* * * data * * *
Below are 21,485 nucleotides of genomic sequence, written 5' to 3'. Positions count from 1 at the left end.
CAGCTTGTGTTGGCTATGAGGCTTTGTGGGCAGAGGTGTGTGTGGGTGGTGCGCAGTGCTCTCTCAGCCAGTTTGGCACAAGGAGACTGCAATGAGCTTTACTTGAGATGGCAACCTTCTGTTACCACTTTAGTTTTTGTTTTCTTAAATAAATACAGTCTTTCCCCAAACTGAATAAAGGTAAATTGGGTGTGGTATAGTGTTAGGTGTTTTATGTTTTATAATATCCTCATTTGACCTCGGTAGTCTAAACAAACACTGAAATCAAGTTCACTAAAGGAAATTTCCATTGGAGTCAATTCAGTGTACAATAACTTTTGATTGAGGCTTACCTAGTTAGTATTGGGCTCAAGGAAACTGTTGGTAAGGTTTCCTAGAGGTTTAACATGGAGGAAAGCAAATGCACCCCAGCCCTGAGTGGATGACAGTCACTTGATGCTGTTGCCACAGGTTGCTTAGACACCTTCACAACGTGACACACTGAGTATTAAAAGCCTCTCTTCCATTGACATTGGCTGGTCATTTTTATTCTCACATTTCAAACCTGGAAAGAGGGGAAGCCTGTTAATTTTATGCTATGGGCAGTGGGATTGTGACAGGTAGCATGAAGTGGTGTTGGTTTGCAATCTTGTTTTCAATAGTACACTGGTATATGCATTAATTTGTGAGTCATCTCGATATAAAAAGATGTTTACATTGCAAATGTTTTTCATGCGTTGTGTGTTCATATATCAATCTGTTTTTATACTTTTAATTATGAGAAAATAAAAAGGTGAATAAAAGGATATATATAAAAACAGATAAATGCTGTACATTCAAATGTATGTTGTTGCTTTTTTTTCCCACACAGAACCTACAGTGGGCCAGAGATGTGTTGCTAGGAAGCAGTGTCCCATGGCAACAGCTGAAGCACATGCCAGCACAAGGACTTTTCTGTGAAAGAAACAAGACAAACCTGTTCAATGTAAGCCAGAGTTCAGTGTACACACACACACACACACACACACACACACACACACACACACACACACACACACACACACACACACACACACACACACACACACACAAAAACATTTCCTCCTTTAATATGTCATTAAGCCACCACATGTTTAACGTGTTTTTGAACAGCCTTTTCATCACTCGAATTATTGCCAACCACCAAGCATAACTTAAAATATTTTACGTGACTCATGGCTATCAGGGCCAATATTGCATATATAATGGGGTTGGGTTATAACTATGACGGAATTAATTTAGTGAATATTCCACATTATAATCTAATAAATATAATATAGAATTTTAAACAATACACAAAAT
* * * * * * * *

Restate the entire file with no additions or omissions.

Below are 21,485 nucleotides of genomic sequence, written 5' to 3'. Positions count from 1 at the left end.
CAGCTTGTGTTGGCTATGAGGCTTTGTGGGCAGAGGTGTGTGTGGGTGGTGCGCAGTGCTCTCTCAGCCAGTTTGGCACAAGGAGACTGCAATGAGCTTTACTTGAGATGGCAACCTTCTGTTACCACTTTAGTTTTTGTTTTCTTAAATAAATACAGTCTTTCCCCAAACTGAATAAAGGTAAATTGGGTGTGGTATAGTGTTAGGTGTTTTATGTTTTATAATATCCTCATTTGACCTCGGTAGTCTAAACAAACACTGAAATCAAGTTCACTAAAGGAAATTTCCATTGGAGTCAATTCAGTGTACAATAACTTTTGATTGAGGCTTACCTAGTTAGTATTGGGCTCAAGGAAACTGTTGGTAAGGTTTCCTAGAGGTTTAACATGGAGGAAAGCAAATGCACCCCAGCCCTGAGTGGATGACAGTCACTTGATGCTGTTGCCACAGGTTGCTTAGACACCTTCACAACGTGACACACTGAGTATTAAAAGCCTCTCTTCCATTGACATTGGCTGGTCATTTTTATTCTCACATTTCAAACCTGGAAAGAGGGGAAGCCTGTTAATTTTATGCTATGGGCAGTGGGATTGTGACAGGTAGCATGAAGTGGTGTTGGTTTGCAATCTTGTTTTCAATAGTACACTGGTATATGCATTAATTTGTGAGTCATCTCGATATAAAAAGATGTTTACATTGCAAATGTTTTTCATGCGTTGTGTGTTCATATATCAATCTGTTTTTATACTTTTAATTATGAGAAAATAAAAAGGTGAATAAAAGGATATATATAAAAACAGATAAATGCTGTACATTCAAATGTATGTTGTTGCTTTTTTTTCCCACACAGAACCTACAGTGGGCCAGAGATGTGTTGCTAGGAAGCAGTGTCCCATGGCAACAGCTGAAGCACATGCCAGCACAAGGACTTTTCTGTGAAAGAAACAAGACAAACCTGTTCAATGTAAGCCAGAGTTCAGTGTACACACACACACACACACACACACACACACACACACACACACACACACACACACACACACACACACACACACACACACACACACACAAAAACATTTCCTCCTTTAATATGTCATTAAGCCACCACATGTTTAACGTGTTTTTGAACAGCCTTTTCATCACTCGAATTATTGCCAACCACCAAGCATAACTTAAAATATTTTACGTGACTCATGGCTATCAGGGCCAATATTGCATATATAATGGGGTTGGGTTATAACTATGACGGAATTAATTTAGTGAATATTCCACATTATAATCTAATAAATATAATATAGAATTTTAAACAATACACAAAAT